February 8, 2019

Carol Wolfenbarger: What Value-Based Purchasing in Healthcare Means to You, the Consumer

Carol WolfenbargerBy Carol Wolfenbarger
President, Mission Hospital McDowell

There are far too many technical terms and phrases that are unique to the healthcare industry that may seem technical, insignificant or confusing; but one phrase that is essential for you to understand is value-based purchasing (VBP). This care and reimbursement model for hospitals and other providers moves away from the traditional system of paying only for healthcare services provided and instead bases payment instead on whether expected targets for quality, patient experience and efficiency were actually achieved. In short, it’s a new, quality rather than quantity model that incentivizes excellent care. There are three components of VBP:

  • Care quality
  • Patient experience
  • Cost of care

These are the benchmarks that the Centers for Medicare and Medicaid Services (CMS), the federal government’s healthcare reimbursement agency, examines to determine if the services – from checkups to surgery – were provided according to evidence-based, industry standards. Whether it is the timeliness of our emergency department’s service to you, the prevention of infections, the delivery of evidence-based wellness care and screenings, preventing readmission to the hospital within 30 days, or patients’ perception of their care, all of these translate into whether a monetary bonus will be earned or a penalty applied for every hospital, including Mission Hospital McDowell (MHM).

Our goal is to exceed every benchmark because it is the right thing to do for our community and we want to be the best. Our efforts have resulted in recognition by CMS with a 5-star rating in December 2017. CMS will again update those rankings in February 2019 with a new scoring methodology. Several of the quality metrics defined by CMS for value-based purchasing are “yes or no” regarding performance – something either did happen or didn’t happen. When it comes to the perception of our care, however, performance ratings hinge upon the actual feedback provided by our patients through telephone or written surveys after they have received care. The survey feedback is then reported to CMS and it is used to calculate our score compared to our goal, benchmarked against other hospitals with a requirement for ongoing improvement.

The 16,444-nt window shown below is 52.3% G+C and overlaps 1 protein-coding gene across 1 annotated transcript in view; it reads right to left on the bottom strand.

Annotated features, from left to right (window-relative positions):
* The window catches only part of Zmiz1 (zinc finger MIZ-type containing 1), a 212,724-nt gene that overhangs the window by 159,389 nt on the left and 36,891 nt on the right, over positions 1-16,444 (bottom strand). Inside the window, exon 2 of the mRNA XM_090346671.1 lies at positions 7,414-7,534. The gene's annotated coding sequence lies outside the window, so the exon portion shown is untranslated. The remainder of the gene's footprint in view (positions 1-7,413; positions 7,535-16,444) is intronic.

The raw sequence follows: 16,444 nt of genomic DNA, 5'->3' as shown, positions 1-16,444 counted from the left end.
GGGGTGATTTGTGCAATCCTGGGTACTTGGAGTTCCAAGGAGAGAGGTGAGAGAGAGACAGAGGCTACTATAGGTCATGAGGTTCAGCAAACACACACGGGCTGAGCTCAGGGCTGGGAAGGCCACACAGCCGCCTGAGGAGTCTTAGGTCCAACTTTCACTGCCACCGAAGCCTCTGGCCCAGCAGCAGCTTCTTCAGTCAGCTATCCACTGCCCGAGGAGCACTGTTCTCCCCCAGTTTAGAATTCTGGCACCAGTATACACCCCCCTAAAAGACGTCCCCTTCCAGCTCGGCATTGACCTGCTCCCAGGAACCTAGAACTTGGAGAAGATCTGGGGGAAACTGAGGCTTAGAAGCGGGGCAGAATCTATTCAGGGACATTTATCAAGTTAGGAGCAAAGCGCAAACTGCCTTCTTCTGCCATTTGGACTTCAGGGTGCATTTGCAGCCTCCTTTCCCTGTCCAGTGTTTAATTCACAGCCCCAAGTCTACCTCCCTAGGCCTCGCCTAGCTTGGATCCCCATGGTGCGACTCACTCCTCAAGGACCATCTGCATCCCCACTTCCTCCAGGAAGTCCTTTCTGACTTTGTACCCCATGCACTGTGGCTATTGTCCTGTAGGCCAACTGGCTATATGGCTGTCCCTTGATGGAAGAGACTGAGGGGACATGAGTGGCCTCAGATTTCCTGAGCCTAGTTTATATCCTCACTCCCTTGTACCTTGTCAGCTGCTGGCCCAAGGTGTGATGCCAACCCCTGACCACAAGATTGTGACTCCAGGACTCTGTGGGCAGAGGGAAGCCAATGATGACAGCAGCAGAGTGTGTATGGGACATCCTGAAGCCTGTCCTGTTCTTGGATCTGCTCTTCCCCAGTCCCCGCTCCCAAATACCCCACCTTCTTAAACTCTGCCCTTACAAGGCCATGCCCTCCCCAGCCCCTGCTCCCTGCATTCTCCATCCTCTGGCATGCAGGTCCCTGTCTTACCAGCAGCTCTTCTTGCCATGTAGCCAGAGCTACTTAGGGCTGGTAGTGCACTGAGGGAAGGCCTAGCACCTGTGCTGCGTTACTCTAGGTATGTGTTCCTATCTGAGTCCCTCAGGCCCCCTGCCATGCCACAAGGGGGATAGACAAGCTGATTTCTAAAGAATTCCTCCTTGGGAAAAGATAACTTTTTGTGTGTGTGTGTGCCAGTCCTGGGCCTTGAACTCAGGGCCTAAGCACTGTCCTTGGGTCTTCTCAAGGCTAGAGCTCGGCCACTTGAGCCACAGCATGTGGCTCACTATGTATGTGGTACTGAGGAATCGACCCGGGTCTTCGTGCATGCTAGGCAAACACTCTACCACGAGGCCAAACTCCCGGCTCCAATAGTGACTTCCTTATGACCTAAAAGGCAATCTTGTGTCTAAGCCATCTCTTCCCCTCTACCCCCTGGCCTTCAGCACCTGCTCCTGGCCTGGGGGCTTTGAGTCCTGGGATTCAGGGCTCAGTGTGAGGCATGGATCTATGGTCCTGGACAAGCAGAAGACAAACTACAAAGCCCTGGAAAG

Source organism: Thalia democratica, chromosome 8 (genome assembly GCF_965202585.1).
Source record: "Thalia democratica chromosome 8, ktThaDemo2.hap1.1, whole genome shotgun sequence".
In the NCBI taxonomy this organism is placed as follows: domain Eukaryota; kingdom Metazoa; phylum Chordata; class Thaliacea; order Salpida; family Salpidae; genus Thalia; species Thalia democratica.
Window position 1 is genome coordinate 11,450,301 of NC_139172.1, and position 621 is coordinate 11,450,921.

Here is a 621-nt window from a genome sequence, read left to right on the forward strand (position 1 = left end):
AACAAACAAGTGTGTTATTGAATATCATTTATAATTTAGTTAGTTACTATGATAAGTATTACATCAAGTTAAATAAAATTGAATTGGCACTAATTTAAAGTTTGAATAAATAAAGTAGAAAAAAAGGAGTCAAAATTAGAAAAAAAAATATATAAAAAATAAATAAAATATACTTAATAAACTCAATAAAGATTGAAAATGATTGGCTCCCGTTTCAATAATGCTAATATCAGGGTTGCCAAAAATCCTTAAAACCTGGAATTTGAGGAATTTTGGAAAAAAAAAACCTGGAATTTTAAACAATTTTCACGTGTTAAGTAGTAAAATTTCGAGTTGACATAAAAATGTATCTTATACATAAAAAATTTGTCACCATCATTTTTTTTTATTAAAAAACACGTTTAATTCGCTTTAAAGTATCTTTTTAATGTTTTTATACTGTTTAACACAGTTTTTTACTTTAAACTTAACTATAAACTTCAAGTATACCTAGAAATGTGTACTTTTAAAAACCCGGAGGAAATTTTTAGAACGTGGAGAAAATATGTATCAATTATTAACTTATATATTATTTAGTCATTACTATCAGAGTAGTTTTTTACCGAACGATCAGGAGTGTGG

The financial impact of the care we deliver has also been transformed by VBP which withholds a fixed percentage of our reimbursement each year; we only receive this withhold back if we achieve our targets. Even without such incentives, we are intensely focused on preventing harm, preventing unnecessary hospitalizations by focusing on your wellness, reducing the cost of care by refraining from ordering unnecessary or prescriptions, and by helping patients avoid costly sites of care like emergency departments.

How does this model affect MHM? I believe that, even before VBP was established, our providers and team members strived continuously to provide excellent care. In our case, VBP has only supported our motivation to work even harder to deliver successful and meaningful outcomes to our community. Our journey at MHM – both prior to and in the era of VBP – is focused on excellence, and we want you to feel that as a patient. Every MHM team member who interacts with a patient influences our patent experience scores, but it’s equally true and more important that they care about – not just for – our patients.

Carol Wolfenbarger, MSN, RN, FACHE, is President of Mission Hospital McDowell. She holds both Bachelors and Masters of Science degrees in nursing administration from the University of Tennessee, is board certified in Healthcare Management and is a Fellow of the American College of Healthcare Executives (ACHE). Carol, who has served hospitals and health systems for more than three decades, has worked to add full-time cardiology services, led growth in outpatient services including imaging and surgery, and the expansion of primary care offering in Burke County since assuming her role as President at McDowell Hospital in 2015. She is an active member in Rotary and serves as a Board member for the Rutherford/Polk/McDowell Health District Board of Directors, the Corpening YMCA Board of Directors, and the McDowell County Chamber of Commerce Board of Directors.

Mission Hospital McDowell